Government employees broadly failed in their handling of contracts for, a new government audit found. Pictured: This image, taken March 31, 2014, in Washington, D.C., shows a page on the Internet site under Obamacare, indicating that the site was too busy for the amount of traffic. Karen Bleier/AFP/Getty Images

Remember when, to the chagrin of the Obama administration, launched in October 2013 only to crash when users tried to sign up for health insurance plans? Part of that failure can now be blamed on government employees' sloppy handling of $600 million in private contracts to construct the website, a new government audit has found, Bloomberg reported Tuesday.

The Centers for Medicare and Medicaid Services, which manages the Affordable Care Act, also known as Obamacare, hired private companies to build, the federal marketplace for healthcare plans under Obamacare through which millions have since enrolled in health insurance coverage. Problems began well before the website's disastrous debut Oct. 1, 2013, with the employees charged with handling those private contracts failing to oversee and manage those companies, the report from the Office of the Inspector General showed.

The employees themselves were not fully trained, and they failed to monitor companies, their spending and their work on, Bloomberg reported. In one instance, five different employees oversaw a single contract over the course of five years, but who was in charge wasn't always documented. Other employees who had not received requisite training in order to oversee government projects were nonetheless placed in charge. Overall, the mismanagement led to millions of dollars in cost overruns.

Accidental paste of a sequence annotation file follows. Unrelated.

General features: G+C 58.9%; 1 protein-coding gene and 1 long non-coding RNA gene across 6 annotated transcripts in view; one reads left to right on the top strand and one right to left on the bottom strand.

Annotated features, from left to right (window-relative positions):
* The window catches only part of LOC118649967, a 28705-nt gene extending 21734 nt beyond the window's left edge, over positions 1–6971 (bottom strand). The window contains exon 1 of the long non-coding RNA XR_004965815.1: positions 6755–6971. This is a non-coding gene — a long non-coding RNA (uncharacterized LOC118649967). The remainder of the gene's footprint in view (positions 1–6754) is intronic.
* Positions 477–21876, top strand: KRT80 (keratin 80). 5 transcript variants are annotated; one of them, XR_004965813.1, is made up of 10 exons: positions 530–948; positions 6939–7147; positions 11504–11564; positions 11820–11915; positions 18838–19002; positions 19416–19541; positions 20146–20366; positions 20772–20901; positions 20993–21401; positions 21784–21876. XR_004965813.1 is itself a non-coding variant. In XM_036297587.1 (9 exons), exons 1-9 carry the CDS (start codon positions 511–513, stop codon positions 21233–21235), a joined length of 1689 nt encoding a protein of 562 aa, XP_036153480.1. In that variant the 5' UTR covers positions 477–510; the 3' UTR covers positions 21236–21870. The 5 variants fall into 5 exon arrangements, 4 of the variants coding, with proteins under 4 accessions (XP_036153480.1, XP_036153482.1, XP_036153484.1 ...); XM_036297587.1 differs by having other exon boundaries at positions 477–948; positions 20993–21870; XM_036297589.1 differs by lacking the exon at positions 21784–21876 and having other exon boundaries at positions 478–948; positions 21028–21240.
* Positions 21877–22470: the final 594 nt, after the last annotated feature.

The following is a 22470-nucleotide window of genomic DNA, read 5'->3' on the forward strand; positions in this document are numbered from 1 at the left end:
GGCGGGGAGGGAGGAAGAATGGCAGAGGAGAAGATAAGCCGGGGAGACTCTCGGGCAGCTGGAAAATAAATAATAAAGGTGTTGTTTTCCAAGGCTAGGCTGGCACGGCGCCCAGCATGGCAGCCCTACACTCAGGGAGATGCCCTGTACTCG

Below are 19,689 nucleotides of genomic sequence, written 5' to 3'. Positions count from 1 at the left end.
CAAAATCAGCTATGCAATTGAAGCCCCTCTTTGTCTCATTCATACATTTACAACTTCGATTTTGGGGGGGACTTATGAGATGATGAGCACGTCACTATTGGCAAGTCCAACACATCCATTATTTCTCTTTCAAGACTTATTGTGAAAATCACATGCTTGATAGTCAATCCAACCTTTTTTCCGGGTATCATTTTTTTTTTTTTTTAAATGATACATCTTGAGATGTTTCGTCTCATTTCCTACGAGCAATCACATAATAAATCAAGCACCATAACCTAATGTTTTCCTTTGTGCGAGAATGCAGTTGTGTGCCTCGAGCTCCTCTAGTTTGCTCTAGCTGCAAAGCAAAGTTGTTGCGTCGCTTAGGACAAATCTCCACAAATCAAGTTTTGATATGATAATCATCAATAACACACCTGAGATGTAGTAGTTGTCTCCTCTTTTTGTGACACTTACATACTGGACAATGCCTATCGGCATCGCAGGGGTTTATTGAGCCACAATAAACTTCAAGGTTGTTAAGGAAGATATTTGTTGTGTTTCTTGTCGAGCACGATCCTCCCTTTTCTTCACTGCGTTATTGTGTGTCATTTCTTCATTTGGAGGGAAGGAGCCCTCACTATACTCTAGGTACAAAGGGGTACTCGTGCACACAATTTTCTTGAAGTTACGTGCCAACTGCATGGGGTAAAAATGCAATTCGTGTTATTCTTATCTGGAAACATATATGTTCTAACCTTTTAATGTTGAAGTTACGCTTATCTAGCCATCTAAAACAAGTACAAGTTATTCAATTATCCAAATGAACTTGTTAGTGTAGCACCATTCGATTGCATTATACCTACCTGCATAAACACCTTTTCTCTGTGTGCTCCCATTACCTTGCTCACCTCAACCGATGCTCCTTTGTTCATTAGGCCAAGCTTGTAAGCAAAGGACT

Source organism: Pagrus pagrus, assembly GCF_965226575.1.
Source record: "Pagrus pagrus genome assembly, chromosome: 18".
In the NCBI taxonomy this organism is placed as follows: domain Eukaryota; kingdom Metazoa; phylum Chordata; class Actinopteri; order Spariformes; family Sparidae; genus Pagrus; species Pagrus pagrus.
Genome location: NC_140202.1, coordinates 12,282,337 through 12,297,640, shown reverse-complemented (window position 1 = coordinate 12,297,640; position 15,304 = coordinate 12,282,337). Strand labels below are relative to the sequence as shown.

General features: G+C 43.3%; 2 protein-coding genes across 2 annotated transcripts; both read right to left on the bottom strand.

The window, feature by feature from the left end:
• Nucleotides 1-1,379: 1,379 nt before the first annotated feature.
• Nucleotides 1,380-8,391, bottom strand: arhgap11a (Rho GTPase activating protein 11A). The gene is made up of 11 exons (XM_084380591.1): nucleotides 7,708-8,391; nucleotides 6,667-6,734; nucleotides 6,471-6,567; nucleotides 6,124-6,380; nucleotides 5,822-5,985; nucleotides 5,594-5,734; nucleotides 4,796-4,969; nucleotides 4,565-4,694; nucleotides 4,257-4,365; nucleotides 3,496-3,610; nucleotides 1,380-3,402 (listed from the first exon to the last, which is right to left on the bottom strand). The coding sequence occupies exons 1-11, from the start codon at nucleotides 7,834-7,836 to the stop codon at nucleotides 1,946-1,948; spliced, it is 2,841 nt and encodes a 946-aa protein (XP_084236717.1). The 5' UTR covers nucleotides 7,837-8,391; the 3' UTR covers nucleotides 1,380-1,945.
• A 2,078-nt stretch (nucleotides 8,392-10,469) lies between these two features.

Although the final cost of building depends on what costs go into the calculus, with one report in July 2014 saying $840 million and another in September 2014 saying more than $2 billion, Tuesday's report looked at eight companies that were given 20 contracts, to the tune of $600 million, to oversee some of the more essential parts of

The Centers for Medicare and Medicaid, meanwhile, has said that it has addressed some of the recommendations listed in the audit and was working on others, Bloomberg reported.